Still, when one considers how spoken word and slam poetry often manage to entertain even when the language, on the page, isn’t that exciting, it’s easy to see that good performance (which a poet can achieve in myriad ways, despite Josh’s fear) coupled with excellent writing is ideal. From Albert Goldbarth, whose performative, yet funny and tender reading at the Hammer Museum in LA last week just knocked me out, to my dear friend Eric McHenry’s humble, snarky and utterly charming bit two years ago at the Westchester Poetry Conference, to the sassy and sexy and stage-worthy recitations of Jill Alexander Essbaum, to the gorgeous spectacle of (hearing-impaired poet) Ilya Kaminsky’s roller-coaster intonations, I’ve seen remarkable poetry readings at all volumes and with all sorts of attitudes.
However, I’ve yet to hear a good reading where the poets:
1 – clearly didn’t care. I’ve heard so many of my colleagues say “I’m such a bad reader,” like it wasn’t a big deal; like it couldn’t be changed with some work and practice. I’m a little offended by this, honestly. People come to the venue, they take their seats and (hopefully) sit quietly and respectfully so that you might share your art with them. Don’t we owe people enough respect to try to do a good job, entertain them, or at least convey our ideas well?
2 – mumbled, didn’t enunciate or articulate words, spoke way to quickly or didn’t project at all. This is obvious. Poetry can be difficult enough to understand even when the listeners get the words. Help the kids out.
3 – over-explained the poems. Personally, I sometimes make jokes about situations or people in my poems before I say them. It’s my defense mechanism. But when a poet tells more than is absolutely necessary about a poem, it robs the audience of what Josh called “the pleasure of revelation.”
4 – had no stage presence at all. This can mean a few different things. Some poets shrink into themselves. Some ramble. Some seem scared out of their minds.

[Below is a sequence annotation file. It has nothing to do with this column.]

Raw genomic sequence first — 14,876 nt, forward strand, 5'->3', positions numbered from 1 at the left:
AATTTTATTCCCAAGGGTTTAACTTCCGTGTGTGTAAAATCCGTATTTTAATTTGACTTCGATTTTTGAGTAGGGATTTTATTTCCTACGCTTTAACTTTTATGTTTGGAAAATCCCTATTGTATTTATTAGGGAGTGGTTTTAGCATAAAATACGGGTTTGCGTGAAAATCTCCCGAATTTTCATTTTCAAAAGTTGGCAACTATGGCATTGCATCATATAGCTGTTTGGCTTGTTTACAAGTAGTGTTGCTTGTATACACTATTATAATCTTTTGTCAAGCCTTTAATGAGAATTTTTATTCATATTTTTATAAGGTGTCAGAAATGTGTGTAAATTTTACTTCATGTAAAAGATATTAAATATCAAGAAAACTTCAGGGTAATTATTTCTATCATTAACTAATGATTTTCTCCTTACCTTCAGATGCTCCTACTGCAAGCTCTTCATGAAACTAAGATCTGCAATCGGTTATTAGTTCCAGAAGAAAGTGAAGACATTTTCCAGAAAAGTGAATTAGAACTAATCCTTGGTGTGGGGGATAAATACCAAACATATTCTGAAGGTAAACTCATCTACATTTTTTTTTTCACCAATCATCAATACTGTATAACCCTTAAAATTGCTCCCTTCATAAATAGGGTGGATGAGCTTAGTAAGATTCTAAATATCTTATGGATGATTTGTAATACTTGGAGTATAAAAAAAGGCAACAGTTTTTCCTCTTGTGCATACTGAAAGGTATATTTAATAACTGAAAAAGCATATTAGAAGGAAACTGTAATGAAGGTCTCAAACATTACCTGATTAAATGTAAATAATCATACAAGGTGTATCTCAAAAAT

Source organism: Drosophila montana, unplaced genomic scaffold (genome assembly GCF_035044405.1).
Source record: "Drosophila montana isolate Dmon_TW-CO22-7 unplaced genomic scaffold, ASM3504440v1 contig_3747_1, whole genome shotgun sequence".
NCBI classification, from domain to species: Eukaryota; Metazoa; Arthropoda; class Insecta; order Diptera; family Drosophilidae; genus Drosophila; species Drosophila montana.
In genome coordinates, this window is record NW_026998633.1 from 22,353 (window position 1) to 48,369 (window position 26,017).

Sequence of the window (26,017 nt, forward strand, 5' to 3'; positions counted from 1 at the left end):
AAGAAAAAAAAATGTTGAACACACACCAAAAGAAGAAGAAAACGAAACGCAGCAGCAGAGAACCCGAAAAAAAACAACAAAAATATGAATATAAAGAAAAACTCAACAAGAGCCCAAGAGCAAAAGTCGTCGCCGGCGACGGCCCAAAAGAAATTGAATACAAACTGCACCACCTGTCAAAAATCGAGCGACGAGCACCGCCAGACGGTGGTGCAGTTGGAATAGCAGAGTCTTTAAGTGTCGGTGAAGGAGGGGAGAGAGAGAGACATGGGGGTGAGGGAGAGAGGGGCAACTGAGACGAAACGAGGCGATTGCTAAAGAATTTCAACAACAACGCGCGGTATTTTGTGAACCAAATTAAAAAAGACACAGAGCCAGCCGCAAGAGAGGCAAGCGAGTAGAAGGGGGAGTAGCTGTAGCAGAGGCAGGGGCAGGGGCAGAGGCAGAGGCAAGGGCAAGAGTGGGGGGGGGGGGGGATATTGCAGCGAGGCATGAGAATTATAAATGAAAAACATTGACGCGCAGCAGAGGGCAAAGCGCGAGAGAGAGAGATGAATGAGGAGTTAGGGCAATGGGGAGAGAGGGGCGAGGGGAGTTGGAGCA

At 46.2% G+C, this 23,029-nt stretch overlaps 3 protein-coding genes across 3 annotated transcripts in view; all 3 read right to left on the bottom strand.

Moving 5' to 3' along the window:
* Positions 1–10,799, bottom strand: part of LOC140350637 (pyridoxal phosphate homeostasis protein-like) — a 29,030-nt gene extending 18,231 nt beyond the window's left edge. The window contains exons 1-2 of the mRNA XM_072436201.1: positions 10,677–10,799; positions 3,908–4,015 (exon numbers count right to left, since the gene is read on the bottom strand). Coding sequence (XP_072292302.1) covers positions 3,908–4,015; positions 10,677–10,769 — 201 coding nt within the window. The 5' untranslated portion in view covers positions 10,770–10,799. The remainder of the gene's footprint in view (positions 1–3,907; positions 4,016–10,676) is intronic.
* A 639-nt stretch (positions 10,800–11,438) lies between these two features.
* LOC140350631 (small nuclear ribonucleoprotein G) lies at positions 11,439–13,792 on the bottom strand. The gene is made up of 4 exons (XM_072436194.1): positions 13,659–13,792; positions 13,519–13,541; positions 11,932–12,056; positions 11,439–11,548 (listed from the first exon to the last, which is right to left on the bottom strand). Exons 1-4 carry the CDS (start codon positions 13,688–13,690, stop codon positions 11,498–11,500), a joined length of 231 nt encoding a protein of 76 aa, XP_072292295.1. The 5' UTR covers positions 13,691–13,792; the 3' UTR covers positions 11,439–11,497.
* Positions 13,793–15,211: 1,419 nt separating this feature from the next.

5—speak in a poetry voice. You know the one. The lilting up at the end of every line. The pauses in strange places. The absolute inability to realize that poetry (though not prose) is written in sentences, usually, or at least phrases, and might benefit from being vocalized as such.
6 – don’t understand their audience. When Jim Shepherd, an amazing fiction writer I just read for the first time this year, came to USC, we had a really funny conversation about choosing the wrong piece for the crowd. “Their eyes glaze over,” he said, blanching at the memory. Once fiction writers start a story, though, it’s hard for them to stop or turn back. As poets, we have the opportunity to cater our reading to the crowd, watch reactions, choose poems more on the fly depending on how it’s going. All it takes is a little observation.
Anyway, this is getting long, and I’m sleepy and full from a classically Texan dinner at the Cattle Ranch Restaurant and Lounge (where the clientele were all truckers, the chicken fried chicken was served with awesome white gravy, and the redneck-looking guy was—as generally happens—unfailingly polite and super friendly to boot.) So I’ll just finish by saying, there are endless ways to be winning, but the main one just seems to be caring about the audience, and realizing that what we do is an art of communication, whether on the page or in front of a microphone. And besides, I’ve always wanted to buy more books after good poetry readings than bad ones. But certainly none of this matters if the work isn’t good in the first place. So that’s obviously the priority.
Now, dears, your question:
What was the best reading you’ve ever been to, and why?
(*Much thanks to Robert
Frost, who first wrote the line I stole for this blog entry title, and to Timothy
Steele, whose also stole it from Frost for his book title.)
(*Much thanks to Robert Frost, who first wrote the line I stole for this blog entry title, and to Timothy Steele, whose also stole it from Frost for his book title.)